AU’s Asian Food Options Fall Flat | The American Word

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AU’s Asian Food Options Fall Flat


By
Adena Maier | 1/31/17 12:51pm
| Updated 1/31/17 12:51pm


Pho at Global Fresh.

Jaclyn Merica /
American Word Magazine

Despite having around 130 countries represented in the student body, a large number of students who have studied abroad and a renowned international studies program, AU continues to disappoint when it comes to international dining options. When students are tired of bagels, pizza and sandwiches, their only options for ethnic food are the enigmatic “Asian Flavors” restaurant in the tunnel, Global Fresh’s ambiguous international menu and themed nights in the Terrace Dining Room.

On Thursday, Jan. 26, TDR was decorated for Chinese New Year and although a variety of Asian dishes were offered, several were not Chinese. Among the options were steamed bok choy, Japanese ramen noodles without broth, Vietnamese banh mi sandwiches, and hot and sour soup.

“Good ethnic food needs to be prepared by someone who gets it, like someone who understands the food,” said Waner Liang, a sophomore in the Kogod School of Business. Liang and her parents moved to the States from China when Liang was four. She said they would prepare Chinese food for every meal because they hated American food. “I am glad [TDR] decided to celebrate [Chinese New Year] somehow,” Liang said, “but it was just bad food.”

TDR’s Chinese New Year night could have been improved by doing some more research and getting the input of Chinese students or faculty.

Global Fresh, the other main source of international food on campus, changes its menu every semester, and this spring’s theme appears to be Asia in general. With options like Japanese ramen, beef pho and lemongrass chicken, it’s unclear which part of Asia Global Fresh is drawing its culinary inspiration from. On AU’s website, Global Fresh is described as a “global flavor experience” that intends to give students a “true cultural experience,” but several students agreed that the food is inauthentic and not particularly delicious.

To some students, however, the inauthenticity is not a problem. Jonas Schlotterbeck, a junior in the School of International Service, said that while he would prefer the food to be more authentic he considers Global Fresh to be the most unique dining option on campus.

“I don’t think it’s AU’s job to give kids the opportunity to have authentic food, they’re just trying to mass-feed people,” said Jonas. “If you want to eat good food, you need to leave Tenleytown. [AU] has to balance the authenticity of food with what would appeal to the biggest demographic.”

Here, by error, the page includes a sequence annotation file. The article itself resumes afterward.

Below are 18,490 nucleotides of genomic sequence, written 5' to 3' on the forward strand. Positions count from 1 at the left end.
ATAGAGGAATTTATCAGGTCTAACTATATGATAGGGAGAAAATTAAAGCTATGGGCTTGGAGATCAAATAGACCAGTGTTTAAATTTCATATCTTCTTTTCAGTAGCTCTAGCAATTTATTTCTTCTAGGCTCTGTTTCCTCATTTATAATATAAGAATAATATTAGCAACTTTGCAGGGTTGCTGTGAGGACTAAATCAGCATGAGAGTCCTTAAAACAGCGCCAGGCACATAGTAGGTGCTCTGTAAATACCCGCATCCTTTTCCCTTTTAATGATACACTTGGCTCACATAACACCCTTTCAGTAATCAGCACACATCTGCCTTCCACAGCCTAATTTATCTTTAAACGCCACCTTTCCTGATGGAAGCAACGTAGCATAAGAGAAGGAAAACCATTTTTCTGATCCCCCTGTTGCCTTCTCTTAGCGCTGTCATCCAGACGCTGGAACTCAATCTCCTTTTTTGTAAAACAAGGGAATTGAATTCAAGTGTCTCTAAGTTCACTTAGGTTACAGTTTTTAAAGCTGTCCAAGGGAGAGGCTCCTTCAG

He added that while Global Fresh may not be very authentic, Japanese ramen and beef pho are at least a good step away from fast food Subway and classic-American Elevation Burger.

“[Global Fresh] could be that step above packet ramen that helps introduce people to ethnic food that they haven’t tried before,” said Schlotterbeck.

Katie Vaughn, a junior in the School of International Service, said she considers Global Fresh to be the most edible food on campus but agrees that it can be hit or miss in terms of quality and authenticity. She feels that the issue is AU’s limited dining options overall.

“That’s the nature of Aramark, this kind of corporate dining,” said Vaughn. “They’re looking more for things that are easy to mass produce, and authentic ethnic foods aren’t easy to mass produce cheaply.”

Gabrielle Kean, a senior from the Virgin Islands, said she understands that AU’s main priority is to feed students and not necessarily to provide an authentic cultural experience.

“[The inauthenticity] is somewhat acceptable because we’re a university and we can’t expect world class chefs to fly in, but there’s a lack of effort,” said Kean. “AU prides itself on being diverse, but we always have the same few poorly done East Asian or Mexican food options.”

Many students at AU have never stepped foot inside of the mysterious Asian Flavors restaurant in the tunnel, which has a reputation for being somewhat sketchy and is perhaps the least popular dining option on AU’s campus.

“It’s like train station Asian food,” said Greta Kaufman, a junior in the School of International Service. “It makes you feel kinda gross afterwards, but it feels good in the moment.”

Kean suggested that AU could improve its service by conducting a student poll or creating a suggestions box where the community could leave feedback.

AU could help ensure that the food is prepared or at least approved by someone who understands it by getting input from cultural organizations on campus or hiring food service workers from a variety of backgrounds. Food doesn’t hold much value in American culture, but in many other cultures, food and eating together is extremely important. Both international and local students would greatly benefit from an authentic eating experience on campus.